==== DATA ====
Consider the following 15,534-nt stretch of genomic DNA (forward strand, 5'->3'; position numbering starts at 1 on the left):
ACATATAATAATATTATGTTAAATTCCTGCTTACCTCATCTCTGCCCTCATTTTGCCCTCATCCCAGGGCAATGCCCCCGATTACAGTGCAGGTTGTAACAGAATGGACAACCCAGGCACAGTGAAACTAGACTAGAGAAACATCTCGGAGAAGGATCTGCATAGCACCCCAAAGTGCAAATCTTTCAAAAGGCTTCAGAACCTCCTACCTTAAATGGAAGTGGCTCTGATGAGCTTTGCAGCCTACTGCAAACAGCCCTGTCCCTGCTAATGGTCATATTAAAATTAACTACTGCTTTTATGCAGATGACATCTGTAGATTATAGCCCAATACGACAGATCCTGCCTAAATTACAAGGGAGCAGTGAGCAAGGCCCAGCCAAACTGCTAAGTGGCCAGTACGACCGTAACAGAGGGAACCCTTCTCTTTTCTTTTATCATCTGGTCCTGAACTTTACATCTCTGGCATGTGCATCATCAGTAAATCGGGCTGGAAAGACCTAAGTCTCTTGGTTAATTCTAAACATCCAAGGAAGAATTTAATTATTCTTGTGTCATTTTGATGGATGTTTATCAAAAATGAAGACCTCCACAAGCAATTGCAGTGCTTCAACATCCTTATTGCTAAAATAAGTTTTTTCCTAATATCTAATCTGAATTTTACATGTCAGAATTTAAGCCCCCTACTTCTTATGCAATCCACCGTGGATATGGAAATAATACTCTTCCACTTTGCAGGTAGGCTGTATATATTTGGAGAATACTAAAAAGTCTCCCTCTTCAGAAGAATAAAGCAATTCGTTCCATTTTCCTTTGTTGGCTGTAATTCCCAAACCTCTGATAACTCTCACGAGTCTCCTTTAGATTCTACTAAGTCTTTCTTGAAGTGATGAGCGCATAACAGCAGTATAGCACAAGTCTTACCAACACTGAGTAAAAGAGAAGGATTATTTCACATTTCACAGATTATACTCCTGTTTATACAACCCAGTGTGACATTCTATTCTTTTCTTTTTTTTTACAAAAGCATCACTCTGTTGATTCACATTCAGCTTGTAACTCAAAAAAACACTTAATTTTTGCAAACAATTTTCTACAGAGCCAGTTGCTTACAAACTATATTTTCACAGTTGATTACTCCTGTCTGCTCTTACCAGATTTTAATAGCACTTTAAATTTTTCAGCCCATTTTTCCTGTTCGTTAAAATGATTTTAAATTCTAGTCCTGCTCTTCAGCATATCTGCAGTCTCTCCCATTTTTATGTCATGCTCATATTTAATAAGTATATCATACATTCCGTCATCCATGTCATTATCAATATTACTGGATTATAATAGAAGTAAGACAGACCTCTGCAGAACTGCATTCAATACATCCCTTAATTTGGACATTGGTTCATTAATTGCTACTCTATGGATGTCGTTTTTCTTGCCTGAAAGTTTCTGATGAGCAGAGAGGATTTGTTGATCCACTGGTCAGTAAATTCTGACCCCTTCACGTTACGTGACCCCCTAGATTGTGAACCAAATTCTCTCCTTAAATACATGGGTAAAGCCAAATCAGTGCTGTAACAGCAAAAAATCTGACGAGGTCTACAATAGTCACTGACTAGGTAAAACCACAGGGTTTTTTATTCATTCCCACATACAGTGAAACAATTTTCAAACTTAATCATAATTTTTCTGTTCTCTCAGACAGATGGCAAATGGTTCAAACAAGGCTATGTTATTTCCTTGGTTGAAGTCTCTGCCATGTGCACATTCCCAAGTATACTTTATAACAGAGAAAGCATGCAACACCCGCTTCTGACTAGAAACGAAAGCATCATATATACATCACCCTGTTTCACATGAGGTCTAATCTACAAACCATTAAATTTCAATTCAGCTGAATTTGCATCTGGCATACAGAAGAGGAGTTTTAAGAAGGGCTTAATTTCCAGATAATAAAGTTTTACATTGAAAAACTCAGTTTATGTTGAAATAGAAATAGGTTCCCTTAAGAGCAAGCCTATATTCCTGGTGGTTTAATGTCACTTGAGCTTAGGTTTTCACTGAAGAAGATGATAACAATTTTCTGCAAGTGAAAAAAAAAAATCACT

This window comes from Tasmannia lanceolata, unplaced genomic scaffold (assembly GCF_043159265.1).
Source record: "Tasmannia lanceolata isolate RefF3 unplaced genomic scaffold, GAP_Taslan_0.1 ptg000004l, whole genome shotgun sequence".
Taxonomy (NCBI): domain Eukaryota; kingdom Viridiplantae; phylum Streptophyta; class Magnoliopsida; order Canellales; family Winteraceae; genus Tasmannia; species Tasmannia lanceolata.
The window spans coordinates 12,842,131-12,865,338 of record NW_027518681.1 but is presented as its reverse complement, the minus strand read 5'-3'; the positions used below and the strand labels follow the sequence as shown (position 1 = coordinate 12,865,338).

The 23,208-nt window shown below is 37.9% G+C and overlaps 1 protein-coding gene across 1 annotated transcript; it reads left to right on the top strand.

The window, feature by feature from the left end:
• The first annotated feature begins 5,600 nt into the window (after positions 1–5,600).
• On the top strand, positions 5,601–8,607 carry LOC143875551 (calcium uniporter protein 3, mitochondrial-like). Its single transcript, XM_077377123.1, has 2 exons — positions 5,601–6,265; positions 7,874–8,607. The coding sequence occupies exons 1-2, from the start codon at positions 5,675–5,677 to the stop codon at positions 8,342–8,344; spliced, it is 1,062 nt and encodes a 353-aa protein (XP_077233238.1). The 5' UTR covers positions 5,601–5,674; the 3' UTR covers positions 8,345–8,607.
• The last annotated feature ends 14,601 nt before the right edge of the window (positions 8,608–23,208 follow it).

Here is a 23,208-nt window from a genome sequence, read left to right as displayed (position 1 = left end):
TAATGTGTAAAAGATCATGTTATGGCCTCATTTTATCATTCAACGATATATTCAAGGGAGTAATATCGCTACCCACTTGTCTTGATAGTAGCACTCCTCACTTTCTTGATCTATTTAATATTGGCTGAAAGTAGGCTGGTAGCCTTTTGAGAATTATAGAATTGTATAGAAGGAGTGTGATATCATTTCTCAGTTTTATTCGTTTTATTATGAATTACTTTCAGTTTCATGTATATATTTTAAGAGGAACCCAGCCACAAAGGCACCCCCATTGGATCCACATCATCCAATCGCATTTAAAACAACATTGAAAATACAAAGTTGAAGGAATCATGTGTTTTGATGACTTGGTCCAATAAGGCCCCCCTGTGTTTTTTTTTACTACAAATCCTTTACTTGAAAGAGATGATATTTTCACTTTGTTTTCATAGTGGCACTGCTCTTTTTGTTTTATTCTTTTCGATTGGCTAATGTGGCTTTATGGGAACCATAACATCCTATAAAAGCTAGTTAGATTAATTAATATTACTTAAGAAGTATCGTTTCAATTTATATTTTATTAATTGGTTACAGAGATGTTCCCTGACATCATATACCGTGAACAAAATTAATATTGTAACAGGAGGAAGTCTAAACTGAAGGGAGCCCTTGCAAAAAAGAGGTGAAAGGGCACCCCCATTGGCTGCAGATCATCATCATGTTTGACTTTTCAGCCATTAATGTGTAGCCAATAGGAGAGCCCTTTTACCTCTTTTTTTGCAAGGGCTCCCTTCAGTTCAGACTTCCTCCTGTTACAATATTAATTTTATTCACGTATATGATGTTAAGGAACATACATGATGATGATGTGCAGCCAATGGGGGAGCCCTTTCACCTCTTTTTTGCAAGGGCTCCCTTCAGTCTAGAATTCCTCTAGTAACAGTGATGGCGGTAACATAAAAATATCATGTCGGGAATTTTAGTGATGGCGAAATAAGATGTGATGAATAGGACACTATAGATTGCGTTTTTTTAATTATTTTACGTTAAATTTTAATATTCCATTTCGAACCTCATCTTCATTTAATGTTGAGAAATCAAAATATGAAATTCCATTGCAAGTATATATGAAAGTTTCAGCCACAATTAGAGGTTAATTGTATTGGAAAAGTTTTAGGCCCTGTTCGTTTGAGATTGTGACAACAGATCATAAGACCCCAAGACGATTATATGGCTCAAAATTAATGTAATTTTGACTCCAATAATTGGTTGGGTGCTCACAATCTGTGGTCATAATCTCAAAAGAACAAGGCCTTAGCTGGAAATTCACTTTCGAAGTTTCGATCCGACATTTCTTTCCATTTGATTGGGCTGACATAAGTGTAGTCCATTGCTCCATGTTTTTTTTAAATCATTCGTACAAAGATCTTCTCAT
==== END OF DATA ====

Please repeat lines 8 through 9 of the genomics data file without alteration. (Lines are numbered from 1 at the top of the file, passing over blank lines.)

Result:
The window, feature by feature from the left end:
• The first annotated feature begins 5,600 nt into the window (after positions 1–5,600).